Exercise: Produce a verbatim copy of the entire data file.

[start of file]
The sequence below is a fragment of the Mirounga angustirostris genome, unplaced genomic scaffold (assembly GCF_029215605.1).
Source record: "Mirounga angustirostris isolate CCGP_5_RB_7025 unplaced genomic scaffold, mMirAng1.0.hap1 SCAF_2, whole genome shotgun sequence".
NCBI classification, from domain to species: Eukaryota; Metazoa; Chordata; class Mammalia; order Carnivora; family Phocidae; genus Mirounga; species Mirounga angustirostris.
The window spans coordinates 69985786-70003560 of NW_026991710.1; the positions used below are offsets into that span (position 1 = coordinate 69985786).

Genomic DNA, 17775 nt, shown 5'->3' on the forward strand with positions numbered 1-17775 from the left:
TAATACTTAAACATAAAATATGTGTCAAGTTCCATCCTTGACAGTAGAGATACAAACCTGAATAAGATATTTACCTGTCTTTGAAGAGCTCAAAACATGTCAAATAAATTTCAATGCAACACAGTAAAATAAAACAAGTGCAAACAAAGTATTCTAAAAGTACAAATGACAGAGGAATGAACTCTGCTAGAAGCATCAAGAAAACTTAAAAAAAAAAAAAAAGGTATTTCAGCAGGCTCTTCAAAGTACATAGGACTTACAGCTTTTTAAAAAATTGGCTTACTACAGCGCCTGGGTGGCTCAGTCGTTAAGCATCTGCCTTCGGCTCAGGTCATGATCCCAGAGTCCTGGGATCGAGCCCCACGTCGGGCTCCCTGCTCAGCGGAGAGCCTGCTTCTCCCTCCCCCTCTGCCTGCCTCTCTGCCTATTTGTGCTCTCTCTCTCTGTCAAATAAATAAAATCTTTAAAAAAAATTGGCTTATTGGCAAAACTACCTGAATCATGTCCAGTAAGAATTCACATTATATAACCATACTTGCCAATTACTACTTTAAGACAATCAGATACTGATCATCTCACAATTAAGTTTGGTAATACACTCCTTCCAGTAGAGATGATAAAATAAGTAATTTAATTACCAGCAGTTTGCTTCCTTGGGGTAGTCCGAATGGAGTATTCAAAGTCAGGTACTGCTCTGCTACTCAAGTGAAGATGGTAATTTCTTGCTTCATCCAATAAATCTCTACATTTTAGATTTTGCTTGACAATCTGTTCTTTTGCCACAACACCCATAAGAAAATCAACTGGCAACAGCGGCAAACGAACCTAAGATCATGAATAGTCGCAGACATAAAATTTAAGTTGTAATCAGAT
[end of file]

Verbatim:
The sequence below is a fragment of the Mirounga angustirostris genome, unplaced genomic scaffold (assembly GCF_029215605.1).
Source record: "Mirounga angustirostris isolate CCGP_5_RB_7025 unplaced genomic scaffold, mMirAng1.0.hap1 SCAF_2, whole genome shotgun sequence".
NCBI classification, from domain to species: Eukaryota; Metazoa; Chordata; class Mammalia; order Carnivora; family Phocidae; genus Mirounga; species Mirounga angustirostris.
The window spans coordinates 69985786-70003560 of NW_026991710.1; the positions used below are offsets into that span (position 1 = coordinate 69985786).

Genomic DNA, 17775 nt, shown 5'->3' on the forward strand with positions numbered 1-17775 from the left:
TAATACTTAAACATAAAATATGTGTCAAGTTCCATCCTTGACAGTAGAGATACAAACCTGAATAAGATATTTACCTGTCTTTGAAGAGCTCAAAACATGTCAAATAAATTTCAATGCAACACAGTAAAATAAAACAAGTGCAAACAAAGTATTCTAAAAGTACAAATGACAGAGGAATGAACTCTGCTAGAAGCATCAAGAAAACTTAAAAAAAAAAAAAAAGGTATTTCAGCAGGCTCTTCAAAGTACATAGGACTTACAGCTTTTTAAAAAATTGGCTTACTACAGCGCCTGGGTGGCTCAGTCGTTAAGCATCTGCCTTCGGCTCAGGTCATGATCCCAGAGTCCTGGGATCGAGCCCCACGTCGGGCTCCCTGCTCAGCGGAGAGCCTGCTTCTCCCTCCCCCTCTGCCTGCCTCTCTGCCTATTTGTGCTCTCTCTCTCTGTCAAATAAATAAAATCTTTAAAAAAAATTGGCTTATTGGCAAAACTACCTGAATCATGTCCAGTAAGAATTCACATTATATAACCATACTTGCCAATTACTACTTTAAGACAATCAGATACTGATCATCTCACAATTAAGTTTGGTAATACACTCCTTCCAGTAGAGATGATAAAATAAGTAATTTAATTACCAGCAGTTTGCTTCCTTGGGGTAGTCCGAATGGAGTATTCAAAGTCAGGTACTGCTCTGCTACTCAAGTGAAGATGGTAATTTCTTGCTTCATCCAATAAATCTCTACATTTTAGATTTTGCTTGACAATCTGTTCTTTTGCCACAACACCCATAAGAAAATCAACTGGCAACAGCGGCAAACGAACCTAAGATCATGAATAGTCGCAGACATAAAATTTAAGTTGTAATCAGAT